Thursday, 28 March 2013

Saffron - Real vs Fake


I love getting presents (who doesn't?). 
One present I received recently was a bag of goodies from my friend Lucy who visited Marrakech.  Amongst the edible rose buds and preserved lemons that she gave me, was a bag of saffron.

Moroccan Rosebuds & Preserved Lemons. 
Photo courtesy of L Ruffieux


For me, saffron has always been saffron – sold in compact little packs for a high price.  But Lucy came back enthused and educated following a tutorial from a Moroccan souk trader who explained why saffron is so expensive and how to tell the real McCoy from the counterfeits.  Here are Lucy’s findings…..

Spices from the Souks of Marrakech.
Photo courtesy of L Ruffieux


The Labour of Producing Saffron
Saffron is by far the most expensive spice to purchase, more expensive than truffles and caviar and its price is reflective of the labour that goes into producing it.
Saffron is harvested by hand from the saffron crocus flower.  It takes 150 flowers to produce a single gram of dried saffron with each crocus bearing only three stigmas.
The stigmas must be picked on the same day the bud breaks and the flower starts to bloom.  Then they are dried in a warm oven or out in the sun before being sold.
This intense process is the reason why prices are so high for such small quantities.

Real & Fake Saffron
It can be assumed if you are buying saffron from a supermarket or an established store then it is actual saffron and your purchase is bona fide.  Unfortunately as saffron can be so easy to emulate and the command price for it is high, fake saffron can be found in abundance. 
The main sign is if it’s cheap, it’s probably fake.  Fake saffron may be sold using mixtures made up of marigold flowers or old saffron stems to bulk out the pack, thus qualifying its cheap selling price.
Here are some other tell-tale signs of how to spot the real thing versus the imposters!

Real:
*  Saffron has a distinct floral, spicy aroma.
*  Real saffron should be long, fine, separate threads.   The threads should have a thin    
    yellow tendril on one end and a red trumpet-like flute on the other.
*  Another key indicator is that the majority of the thread should be a vivid, bright    
    reddish colour and when soaked in warm water, the water should turn bright yellow.
A Pinch of Real Saffron
A Thread of Real Saffron -
Note the Red Trumpet-like top end and the Yellow Tendril at the bottom end.

Fake:
*  Threads tend to be clumped together and are slightly torn. 
Another give away is that the yellow tendril may not be connected to the main red 
    thread of saffron.


Uses for Saffron:
Although used heavily in Middle Eastern and Asian cooking, it can be used to flavour and colour so many dishes such as spaghetti, rice and barley.   
It can also be used in desserts including ice cream, as it bears a resemblance to vanilla and lends itself well to sweet foods.


Cooking With Saffron
In view of real saffron being expensive, it is important to try and maximise each strand and make the most of this ingredient.  Here are some suggestions:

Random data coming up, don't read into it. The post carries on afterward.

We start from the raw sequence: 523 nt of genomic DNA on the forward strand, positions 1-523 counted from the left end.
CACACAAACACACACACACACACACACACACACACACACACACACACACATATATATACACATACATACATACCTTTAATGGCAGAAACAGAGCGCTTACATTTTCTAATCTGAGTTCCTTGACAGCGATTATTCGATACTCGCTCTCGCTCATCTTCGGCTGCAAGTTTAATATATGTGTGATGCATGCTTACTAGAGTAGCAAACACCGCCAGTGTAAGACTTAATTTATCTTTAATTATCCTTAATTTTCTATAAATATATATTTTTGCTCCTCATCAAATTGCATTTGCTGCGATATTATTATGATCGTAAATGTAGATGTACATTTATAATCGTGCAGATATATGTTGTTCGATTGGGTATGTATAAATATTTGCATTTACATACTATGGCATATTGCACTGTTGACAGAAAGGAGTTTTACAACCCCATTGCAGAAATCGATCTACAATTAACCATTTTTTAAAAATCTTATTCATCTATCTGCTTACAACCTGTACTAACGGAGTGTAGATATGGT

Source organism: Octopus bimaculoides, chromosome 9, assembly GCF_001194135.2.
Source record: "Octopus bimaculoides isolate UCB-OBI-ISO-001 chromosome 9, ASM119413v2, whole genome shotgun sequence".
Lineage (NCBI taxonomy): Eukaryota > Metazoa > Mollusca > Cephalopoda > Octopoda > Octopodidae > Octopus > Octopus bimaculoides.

*  Add strands quite early on into the cooking process so that it can blend and infuse with
    the other ingredients.
*  Soak a few strands in about 10-15ml of warm water for about quarter of an hour to
    intensify, and then add to your dish as you would with a stock.


If the souks of Marrakesh aren’t on your agenda right now, then on a more local level, saffron can be purchased at most leading supermarkets within the herbs & spices section and is definitely worth the investment, even if only used sparingly. 
So now you know the real saffron from the fake, treat your spice rack to a pot of saffron to use next time you want to add the golden touch to meal times.



 

 

 

6 comments:

  1. Nice post, Anna. I love Saffron and whack it into any old thing.

    Similar to you, I had a friend came back from Morocco, and, knowing my disposition, brought me back a big handful of the stuff. Unlike your friend however, he brought back some wood shavings smelling like sandalwood...

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    1. Hi Adam!

      Glad you like the post! It's great when someone can bring some back as it's so expensive in shops here!

      Ha, ha - hope you can put the sandalwood to good use!! :)

      Best wishes - Anna

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  2. Compulsory in paellas! Coming from Spain, I saw saffron quality quite poor in supermarkets. Good to know how to spot the fake one! :)

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    1. Thanks Alvaro! Glad you enjoyed the article, hope it proves useful for you and you're right, it's perfect for veggie paellas! Best wishes - Anna

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  3. Thanks for all the information on Saffron. I found it very educational I usually don't cook with saffron because it's so expensive and it's been a bit of a mystery how to use it properly

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  4. Glad you found it of interest Elizabeth! I hope the blog post will give you some ideas for using saffron. Happy cooking! Best wishes - Anna

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